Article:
Once upon a time, a young fool named Ivan went into the world to find what he could find. The first night he lay down on the cold ground and fell fast asleep. When he awoke, he discovered to his amazement a hole in the ground beside him. When he looked into the hole, he found a big leather bag. When he opened it, he discovered hundreds of gold coins.
He had never seen so many coins, and he wondered what to do. And so he sat and ate his bread and thought. Thinking about the coins made him think of rich people, and thinking of rich people made him think of the king.
“I’ll take this money to the king!” he said. So he set off for the palace.
Soon he came to a wide river where he boarded a ferry. As he traveled, he told everyone onboard about his gold. “I am not wise in the ways of the world,” he said. “And so I’m off to see the king. I hear the king says every coin in the realm belongs to him.”
The people smirked when they heard Ivan’s tale, and when his back was turned, they reached into his bag and stole the gold coins. In their place, they put their belongings so that Ivan would not feel the bag growing lighter. They put old combs and pocket knives and apple cores and broken pottery inside the bag. But Ivan was a fool, and he never noticed.
When the ferry landed, Ivan went to see the king.
“I’ve come to give you a bag full of gold,” Ivan said to the king.
The king could not believe his ears. Everyone came to the palace to ask the king for money, but here was a man offering to give it away.
Ivan smiled and opened his bag, and the king howled with fury when he saw the knives and pottery and apple cores and other odds and ends. The king’s servants dragged Ivan outside.
“Oh,” Ivan sighed. “I am not wise in the ways of the world. Please tell me, what should I have said to the king?”
“You ought to have said you were sorry for the waste of time,” they said.
Ivan nodded and walked on. Soon he came to a farmer who stood to lean on his hoe over his field. He was exhausted from planting a huge field with cabbage seed.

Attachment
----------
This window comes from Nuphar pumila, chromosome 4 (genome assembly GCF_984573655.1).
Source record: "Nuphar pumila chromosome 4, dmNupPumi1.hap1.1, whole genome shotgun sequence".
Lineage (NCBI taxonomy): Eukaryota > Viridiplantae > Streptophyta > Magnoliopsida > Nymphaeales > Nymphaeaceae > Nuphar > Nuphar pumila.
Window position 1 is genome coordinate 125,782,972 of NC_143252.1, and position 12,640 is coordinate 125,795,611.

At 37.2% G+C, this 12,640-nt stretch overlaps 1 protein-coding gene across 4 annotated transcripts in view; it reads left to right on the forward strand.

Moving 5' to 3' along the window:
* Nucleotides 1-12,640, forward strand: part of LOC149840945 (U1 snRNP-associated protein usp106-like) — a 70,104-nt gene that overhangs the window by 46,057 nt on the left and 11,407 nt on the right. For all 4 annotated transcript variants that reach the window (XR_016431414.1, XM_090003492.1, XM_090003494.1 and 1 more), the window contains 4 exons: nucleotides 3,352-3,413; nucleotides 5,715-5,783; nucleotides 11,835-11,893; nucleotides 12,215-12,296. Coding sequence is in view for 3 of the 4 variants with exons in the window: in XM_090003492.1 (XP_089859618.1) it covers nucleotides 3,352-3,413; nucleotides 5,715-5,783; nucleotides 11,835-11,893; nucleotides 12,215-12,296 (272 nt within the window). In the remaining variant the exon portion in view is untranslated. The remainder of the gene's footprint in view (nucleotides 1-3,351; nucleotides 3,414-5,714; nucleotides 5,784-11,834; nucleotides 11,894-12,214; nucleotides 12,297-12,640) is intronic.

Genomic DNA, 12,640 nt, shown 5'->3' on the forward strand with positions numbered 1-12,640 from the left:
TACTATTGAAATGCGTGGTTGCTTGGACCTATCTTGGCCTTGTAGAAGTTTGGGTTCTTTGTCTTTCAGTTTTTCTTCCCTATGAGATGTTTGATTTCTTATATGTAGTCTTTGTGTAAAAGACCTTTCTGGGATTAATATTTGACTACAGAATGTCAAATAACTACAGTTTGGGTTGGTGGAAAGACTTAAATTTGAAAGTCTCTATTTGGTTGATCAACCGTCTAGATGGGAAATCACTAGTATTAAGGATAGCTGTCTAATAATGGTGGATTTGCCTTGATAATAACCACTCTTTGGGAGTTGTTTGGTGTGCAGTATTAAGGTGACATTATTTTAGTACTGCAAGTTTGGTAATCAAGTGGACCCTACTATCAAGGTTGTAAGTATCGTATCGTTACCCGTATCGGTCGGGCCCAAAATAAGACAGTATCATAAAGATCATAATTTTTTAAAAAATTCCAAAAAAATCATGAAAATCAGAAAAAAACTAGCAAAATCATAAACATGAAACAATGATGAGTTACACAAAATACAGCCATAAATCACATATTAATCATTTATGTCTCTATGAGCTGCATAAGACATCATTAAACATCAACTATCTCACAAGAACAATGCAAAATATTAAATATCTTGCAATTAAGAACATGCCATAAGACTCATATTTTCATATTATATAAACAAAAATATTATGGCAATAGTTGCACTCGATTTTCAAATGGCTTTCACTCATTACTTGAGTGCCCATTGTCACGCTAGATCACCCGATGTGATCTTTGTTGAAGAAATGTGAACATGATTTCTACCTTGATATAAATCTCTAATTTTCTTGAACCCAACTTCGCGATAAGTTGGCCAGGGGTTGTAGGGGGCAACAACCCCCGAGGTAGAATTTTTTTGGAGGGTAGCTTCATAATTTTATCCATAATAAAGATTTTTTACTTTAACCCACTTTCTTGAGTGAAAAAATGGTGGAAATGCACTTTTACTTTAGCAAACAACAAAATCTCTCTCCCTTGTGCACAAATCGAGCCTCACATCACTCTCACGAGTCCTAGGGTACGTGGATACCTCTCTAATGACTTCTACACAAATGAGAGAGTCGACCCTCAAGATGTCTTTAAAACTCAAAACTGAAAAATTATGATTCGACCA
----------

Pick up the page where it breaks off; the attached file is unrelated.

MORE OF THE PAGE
Ivan looked at the field. “Sorry for the waste of time,” he said.
The farmer was furious and raised his hoe, ready to hit Ivan.
“I am not wise in the ways of the world,” Ivan cried. “Please tell me what I should have said.”
“You should have said, ‘May everything you plant grows into cabbages,’” the farmer said.
Ivan nodded and went on his way.
Before long he came to a graveyard where a man was being buried. “May everything you plant grows into cabbages,” Ivan called to the mourners.
They turned on him, ready to punish him. “What should I have said?” Ivan asked worriedly.
“You should have said the only happiness in life is death,” said the mourners. So Ivan went on his way, memorizing his new line. Before long he came to a church, and there he saw a bride and groom. “The only happiness in life is death,” Ivan called, and the groom became very angry and threatened Ivan with his fists. “What should I have said?” Ivan asked innocently.
“You should have said, ‘May you have many children.’” And so Ivan walked along, remembering what he should have said. When he passed two priests on the road, he waved to them and called, “May you have many children.”
The priests turned on him. “Fool!” they cried. “Priests do not marry or have children. Don’t you know that?” And they shook their fingers at him and told him again what a terrible fool he was.
Ivan was mystified. He could not imagine what he would do or how he ever would learn to be wise in the ways of the world. He decided he would take a nap.
While he was sleeping, a big black bear crept near him, and just then Ivan woke. He could not imagine what the bear wanted, but he thought he might like entertainment. And so Ivan reached into his pouch and pulled out a bell. He began to ring the bell as loudly as he could.
The bear turned and ran away, and Ivan stood and chased after him. “Perhaps a bear can teach me the ways of the world,” he thought, and he ran as fast as he could.
But when he reached the bear, he saw that he was busy chasing three other men. As the men raced away, gold coins fell from their pockets, their socks, and their hats. The men, you see, were among the thieves Ivan had met on the ferry.
Ivan stopped and stared as the bear chased the men far away. And then he remembered the king. He picked up the coins, one after another. He put these in his pockets, his hat and socks and shoes, and set off for the palace once more.
When he reached the gates, the servants cried angrily, “What do you want?”
“I’ve come to bring gold to the king,” Ivan said.
But when the servants told the king about his visitor, the king threw up his hands in exasperation. “He’s a fool. Tell him to keep his gold or I’ll throw him in prison. Tell him that from now on, whatever he finds he must keep.”
Ivan did as he was told. He carried his gold back home and lived happily ever after, though he often wondered how he might become wise in the ways of the world.